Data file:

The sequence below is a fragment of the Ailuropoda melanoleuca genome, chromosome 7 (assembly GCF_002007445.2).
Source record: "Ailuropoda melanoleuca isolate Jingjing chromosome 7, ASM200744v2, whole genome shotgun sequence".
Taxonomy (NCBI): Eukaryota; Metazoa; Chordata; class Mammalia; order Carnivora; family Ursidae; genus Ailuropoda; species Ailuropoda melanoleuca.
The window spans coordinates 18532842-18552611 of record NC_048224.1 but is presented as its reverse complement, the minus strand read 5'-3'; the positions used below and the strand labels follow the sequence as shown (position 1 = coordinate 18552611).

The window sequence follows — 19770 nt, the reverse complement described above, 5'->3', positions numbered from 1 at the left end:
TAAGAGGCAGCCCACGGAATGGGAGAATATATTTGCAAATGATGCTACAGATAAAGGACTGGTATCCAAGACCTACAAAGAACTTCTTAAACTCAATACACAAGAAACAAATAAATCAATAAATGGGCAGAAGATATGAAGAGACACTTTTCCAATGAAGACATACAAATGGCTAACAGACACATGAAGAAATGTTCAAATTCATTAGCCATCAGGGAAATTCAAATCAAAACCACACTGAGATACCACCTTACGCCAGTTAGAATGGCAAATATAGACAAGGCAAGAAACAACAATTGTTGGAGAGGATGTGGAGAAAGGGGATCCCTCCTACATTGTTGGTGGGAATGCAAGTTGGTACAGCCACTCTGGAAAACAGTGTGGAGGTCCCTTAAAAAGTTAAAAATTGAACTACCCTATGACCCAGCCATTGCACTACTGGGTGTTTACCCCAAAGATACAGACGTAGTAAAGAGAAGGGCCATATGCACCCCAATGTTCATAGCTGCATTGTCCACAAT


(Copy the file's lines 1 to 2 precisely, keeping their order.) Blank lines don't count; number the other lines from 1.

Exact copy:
The sequence below is a fragment of the Ailuropoda melanoleuca genome, chromosome 7 (assembly GCF_002007445.2).
Source record: "Ailuropoda melanoleuca isolate Jingjing chromosome 7, ASM200744v2, whole genome shotgun sequence".